Tuesday, May 10, 2005


It's one of those pre-summery, sweet-smelling days. There's a lupin field behind the house. Strange caesura of seasons, warm enough to swim but without any fear of bugs. Slight asphalt breeze. So go outside. I'll be sitting on the balcony porch, reading my review copy of Murakami. Later I will cook dinner with the most beautiful woman in the world.

What then is the relationship between quodlibetality and indifference? How can we understand the indifference of the common human form with respect to singular humans? And what is the haecceity that constitutes the being of the singular?...

Nothing is more instructive in this regard than the way Spinoza conceives of the common. All bodies, he says, have it in common to express the divine attribute of extension (Ethics, Part II, Proposition 13, Lemma 2). And yet what is common cannot in any case constitute the essence of the single case (Ethics, Part II, Proposition 37). Decisive here is the idea of an inessential commonality, a solidarity that in no way concerns an essence. Taking-place, the communication of singularities in the attribute of extension, does not unite them in essence, but scatters them in existence.

Whatever is constituted not by the indifference of common nature with respect to singularities, but by the indifference of the common and the proper, of the genus and the species, of the essential and the accidental. Whatever is the thing with all its properties, none of which, however, constitutes difference. In-difference with respect to properties is what individuates and diseminates singularities, makes them lovable (quodlibetable). Just as the right human word is neither the appropriation of what is common (language) nor the communication of what is proper, so too the human face is neither the individuation of a generic facies nor the universalization of singular traits: It is whatever face, in which what belongs to common nature and what is proper are absolutely indifferent...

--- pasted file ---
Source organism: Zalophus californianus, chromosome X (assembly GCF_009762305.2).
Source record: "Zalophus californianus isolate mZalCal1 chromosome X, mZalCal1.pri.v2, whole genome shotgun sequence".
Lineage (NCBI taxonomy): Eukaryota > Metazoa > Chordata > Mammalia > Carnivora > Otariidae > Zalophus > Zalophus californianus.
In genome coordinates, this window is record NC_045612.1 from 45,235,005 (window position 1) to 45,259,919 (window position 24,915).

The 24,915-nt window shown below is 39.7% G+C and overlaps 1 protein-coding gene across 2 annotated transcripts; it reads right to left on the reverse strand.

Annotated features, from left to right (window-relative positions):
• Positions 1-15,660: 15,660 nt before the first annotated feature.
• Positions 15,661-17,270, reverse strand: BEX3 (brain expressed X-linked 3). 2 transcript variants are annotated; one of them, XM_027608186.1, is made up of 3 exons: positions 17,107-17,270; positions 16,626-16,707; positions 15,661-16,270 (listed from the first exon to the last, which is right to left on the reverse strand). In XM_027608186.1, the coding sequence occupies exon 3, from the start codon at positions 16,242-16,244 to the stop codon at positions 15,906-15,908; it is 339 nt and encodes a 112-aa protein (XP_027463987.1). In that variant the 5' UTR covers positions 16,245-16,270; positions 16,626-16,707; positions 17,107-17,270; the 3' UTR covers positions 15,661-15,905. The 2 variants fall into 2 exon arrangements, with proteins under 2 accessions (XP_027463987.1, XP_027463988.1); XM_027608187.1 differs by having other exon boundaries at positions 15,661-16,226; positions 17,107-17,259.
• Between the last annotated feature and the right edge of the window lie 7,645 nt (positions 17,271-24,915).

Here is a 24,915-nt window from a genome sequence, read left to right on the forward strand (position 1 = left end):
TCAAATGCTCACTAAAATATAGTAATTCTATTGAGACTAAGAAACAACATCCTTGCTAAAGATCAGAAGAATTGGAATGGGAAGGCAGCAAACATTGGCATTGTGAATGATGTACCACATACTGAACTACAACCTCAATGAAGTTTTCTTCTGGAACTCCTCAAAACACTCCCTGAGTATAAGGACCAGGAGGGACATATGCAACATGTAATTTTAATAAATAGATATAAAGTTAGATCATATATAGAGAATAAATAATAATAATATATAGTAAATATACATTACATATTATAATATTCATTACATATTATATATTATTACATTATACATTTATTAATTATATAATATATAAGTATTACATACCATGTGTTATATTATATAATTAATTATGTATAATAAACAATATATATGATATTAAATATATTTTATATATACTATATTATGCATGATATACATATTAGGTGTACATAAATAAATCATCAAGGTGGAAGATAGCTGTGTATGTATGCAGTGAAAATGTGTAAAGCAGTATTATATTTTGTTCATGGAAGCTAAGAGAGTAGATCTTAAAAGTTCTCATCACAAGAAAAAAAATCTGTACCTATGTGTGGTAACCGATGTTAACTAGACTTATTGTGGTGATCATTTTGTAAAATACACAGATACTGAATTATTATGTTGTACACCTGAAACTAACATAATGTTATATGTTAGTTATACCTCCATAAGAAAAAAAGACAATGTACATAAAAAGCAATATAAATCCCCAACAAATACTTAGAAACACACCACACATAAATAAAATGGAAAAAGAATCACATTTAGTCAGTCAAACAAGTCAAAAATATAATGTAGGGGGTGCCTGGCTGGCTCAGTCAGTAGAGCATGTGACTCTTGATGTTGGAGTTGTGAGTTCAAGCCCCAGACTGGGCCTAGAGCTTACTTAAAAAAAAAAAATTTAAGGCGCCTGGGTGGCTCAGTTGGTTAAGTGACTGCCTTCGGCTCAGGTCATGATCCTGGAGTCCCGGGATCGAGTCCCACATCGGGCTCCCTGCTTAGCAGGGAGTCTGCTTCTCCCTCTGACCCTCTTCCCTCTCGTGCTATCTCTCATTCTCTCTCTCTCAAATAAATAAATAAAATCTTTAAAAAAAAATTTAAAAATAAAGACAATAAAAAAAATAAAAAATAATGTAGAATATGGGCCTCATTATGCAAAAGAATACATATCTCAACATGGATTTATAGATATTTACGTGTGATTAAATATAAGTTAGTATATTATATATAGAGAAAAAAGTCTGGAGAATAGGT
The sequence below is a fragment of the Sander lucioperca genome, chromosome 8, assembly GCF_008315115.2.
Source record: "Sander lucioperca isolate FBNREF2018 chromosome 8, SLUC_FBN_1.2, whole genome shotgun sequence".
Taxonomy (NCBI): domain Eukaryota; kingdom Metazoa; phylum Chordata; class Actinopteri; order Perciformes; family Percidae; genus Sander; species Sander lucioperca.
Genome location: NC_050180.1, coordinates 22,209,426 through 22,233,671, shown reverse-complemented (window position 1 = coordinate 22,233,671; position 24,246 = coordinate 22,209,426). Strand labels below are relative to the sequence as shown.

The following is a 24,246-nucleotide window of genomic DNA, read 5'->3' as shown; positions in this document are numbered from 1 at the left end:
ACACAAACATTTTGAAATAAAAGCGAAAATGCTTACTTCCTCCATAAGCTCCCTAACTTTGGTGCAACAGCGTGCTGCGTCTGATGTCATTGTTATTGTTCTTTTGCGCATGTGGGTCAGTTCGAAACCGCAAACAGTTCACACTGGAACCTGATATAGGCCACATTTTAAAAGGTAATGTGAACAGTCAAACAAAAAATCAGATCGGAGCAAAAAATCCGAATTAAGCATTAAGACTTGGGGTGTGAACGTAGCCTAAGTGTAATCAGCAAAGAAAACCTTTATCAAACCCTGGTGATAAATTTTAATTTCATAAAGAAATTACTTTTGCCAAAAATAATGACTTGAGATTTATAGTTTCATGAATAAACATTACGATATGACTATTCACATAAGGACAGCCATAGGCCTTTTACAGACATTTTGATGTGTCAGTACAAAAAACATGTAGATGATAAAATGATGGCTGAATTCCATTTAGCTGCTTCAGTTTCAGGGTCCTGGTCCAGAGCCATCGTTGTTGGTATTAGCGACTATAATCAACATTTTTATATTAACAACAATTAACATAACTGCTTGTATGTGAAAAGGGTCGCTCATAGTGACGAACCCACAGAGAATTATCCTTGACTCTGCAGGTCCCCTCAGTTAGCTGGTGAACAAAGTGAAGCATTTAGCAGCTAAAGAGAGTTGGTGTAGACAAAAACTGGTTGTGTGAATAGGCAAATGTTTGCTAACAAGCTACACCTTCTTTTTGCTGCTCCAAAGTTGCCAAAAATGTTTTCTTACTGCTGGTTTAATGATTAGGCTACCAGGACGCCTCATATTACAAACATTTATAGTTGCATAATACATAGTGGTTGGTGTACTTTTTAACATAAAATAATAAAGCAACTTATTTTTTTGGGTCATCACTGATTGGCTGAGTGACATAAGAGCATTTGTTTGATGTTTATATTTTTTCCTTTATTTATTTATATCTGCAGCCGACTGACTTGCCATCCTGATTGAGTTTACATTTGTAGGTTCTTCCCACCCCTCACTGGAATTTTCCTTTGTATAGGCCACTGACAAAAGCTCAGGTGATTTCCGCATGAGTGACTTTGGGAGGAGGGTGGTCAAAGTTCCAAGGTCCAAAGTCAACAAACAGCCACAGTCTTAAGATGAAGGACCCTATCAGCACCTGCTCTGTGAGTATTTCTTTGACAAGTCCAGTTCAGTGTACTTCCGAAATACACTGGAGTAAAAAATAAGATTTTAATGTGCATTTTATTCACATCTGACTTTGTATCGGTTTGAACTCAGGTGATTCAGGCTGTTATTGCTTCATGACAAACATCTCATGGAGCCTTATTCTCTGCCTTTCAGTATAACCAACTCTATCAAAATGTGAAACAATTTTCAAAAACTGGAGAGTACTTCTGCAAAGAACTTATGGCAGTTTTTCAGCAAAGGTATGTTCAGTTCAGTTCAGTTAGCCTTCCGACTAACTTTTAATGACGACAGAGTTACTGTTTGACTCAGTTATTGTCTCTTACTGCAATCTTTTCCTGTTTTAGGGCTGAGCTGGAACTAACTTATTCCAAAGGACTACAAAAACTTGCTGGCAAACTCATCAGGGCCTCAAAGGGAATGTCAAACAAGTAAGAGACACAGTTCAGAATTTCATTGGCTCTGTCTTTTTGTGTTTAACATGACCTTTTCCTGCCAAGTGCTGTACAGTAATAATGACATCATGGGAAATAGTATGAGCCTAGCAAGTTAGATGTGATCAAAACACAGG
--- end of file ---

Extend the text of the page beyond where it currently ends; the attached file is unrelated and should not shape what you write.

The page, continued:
The world of the happy and that of the unhappy, the world of the good and that of evil contain the same states of things; with respect to their being-thus they are perfectly identical. The just person does not reside in another world. The one who is saved and the one who is lost have the same arms and legs. The glorious body cannot but be the mortal body itself. What changes are not the things but their limits. It is as if there hovered over them something like a halo, a glory.

The Irreparable is neither an essence nor an existence, neither a substance nor a quality, neither a possibility nor a necessity. It is not properly a modality of being, but it is the being that is always already given in modality, that is its modalities. It is not thus, but rather it is its thus...

...This would be the only correct way to understand negative theology: neither this nor that, neither thus nor thus—but thus, as it is, with all its predicates (all its predicates is not a predicate). Not otherwise negates each predicate as a property (on the plane of essence), but takes them up again as im-properties, or improperties (on the plane of existence).

(Such a being would be a pure, singular and yet perfectly whatever existence.)

—Agamben, The Coming Community

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